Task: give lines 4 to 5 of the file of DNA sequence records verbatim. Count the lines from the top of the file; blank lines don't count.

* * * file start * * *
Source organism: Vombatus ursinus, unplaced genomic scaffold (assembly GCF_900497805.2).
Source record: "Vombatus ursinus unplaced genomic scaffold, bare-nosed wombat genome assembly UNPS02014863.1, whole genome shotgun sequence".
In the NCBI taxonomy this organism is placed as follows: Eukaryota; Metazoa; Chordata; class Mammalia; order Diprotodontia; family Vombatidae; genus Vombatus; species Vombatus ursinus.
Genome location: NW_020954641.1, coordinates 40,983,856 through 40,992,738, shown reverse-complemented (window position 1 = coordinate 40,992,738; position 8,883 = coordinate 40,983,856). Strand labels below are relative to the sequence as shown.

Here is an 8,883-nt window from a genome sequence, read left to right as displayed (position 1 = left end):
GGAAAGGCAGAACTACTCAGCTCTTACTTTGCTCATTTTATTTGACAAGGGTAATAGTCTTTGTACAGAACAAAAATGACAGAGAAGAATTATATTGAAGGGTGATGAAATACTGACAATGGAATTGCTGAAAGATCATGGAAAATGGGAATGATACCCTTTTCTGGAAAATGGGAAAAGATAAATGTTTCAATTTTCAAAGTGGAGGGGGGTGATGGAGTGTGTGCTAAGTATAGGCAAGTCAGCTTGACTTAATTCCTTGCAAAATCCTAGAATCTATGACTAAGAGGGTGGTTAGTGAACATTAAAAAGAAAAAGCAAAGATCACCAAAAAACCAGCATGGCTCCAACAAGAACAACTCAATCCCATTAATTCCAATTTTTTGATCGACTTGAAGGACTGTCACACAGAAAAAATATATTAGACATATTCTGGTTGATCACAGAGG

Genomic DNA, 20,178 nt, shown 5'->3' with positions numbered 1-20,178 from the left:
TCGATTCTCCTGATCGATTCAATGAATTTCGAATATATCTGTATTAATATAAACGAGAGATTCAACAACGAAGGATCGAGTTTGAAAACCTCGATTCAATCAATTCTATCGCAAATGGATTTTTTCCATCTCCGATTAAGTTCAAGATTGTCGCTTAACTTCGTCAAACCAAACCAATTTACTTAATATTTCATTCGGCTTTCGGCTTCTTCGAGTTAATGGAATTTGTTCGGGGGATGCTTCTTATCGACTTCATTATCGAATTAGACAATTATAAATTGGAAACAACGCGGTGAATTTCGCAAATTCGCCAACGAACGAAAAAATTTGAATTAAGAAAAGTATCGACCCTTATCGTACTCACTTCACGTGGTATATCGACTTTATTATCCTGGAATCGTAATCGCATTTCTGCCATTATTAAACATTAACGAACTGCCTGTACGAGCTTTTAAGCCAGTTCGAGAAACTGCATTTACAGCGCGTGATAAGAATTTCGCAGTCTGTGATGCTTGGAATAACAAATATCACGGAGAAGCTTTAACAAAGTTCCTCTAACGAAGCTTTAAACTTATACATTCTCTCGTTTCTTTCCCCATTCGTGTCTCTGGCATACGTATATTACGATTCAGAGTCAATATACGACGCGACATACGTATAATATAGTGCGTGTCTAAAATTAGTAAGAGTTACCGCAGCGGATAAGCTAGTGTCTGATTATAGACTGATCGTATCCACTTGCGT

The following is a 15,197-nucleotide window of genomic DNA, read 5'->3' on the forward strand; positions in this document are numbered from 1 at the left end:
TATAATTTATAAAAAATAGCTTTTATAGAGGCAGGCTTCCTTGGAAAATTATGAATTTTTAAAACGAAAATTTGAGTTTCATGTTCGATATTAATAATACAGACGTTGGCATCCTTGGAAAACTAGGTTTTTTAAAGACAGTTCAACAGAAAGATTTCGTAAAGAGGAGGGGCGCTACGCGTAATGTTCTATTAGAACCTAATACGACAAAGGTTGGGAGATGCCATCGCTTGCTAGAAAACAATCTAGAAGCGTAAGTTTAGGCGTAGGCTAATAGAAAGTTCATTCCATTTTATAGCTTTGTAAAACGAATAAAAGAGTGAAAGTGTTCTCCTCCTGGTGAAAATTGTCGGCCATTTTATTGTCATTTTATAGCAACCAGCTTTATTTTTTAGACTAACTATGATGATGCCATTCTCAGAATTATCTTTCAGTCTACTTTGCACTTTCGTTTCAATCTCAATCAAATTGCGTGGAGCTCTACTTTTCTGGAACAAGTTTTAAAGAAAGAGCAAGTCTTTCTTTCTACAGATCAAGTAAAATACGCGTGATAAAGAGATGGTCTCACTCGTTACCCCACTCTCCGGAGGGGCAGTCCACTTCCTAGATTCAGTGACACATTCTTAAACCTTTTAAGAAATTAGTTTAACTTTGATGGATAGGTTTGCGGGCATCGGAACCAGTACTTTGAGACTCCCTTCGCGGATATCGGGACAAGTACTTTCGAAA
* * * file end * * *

Genome location: NW_020954641.1, coordinates 40,983,856 through 40,992,738, shown reverse-complemented (window position 1 = coordinate 40,992,738; position 8,883 = coordinate 40,983,856). Strand labels below are relative to the sequence as shown.

Here is an 8,883-nt window from a genome sequence, read left to right as displayed (position 1 = left end):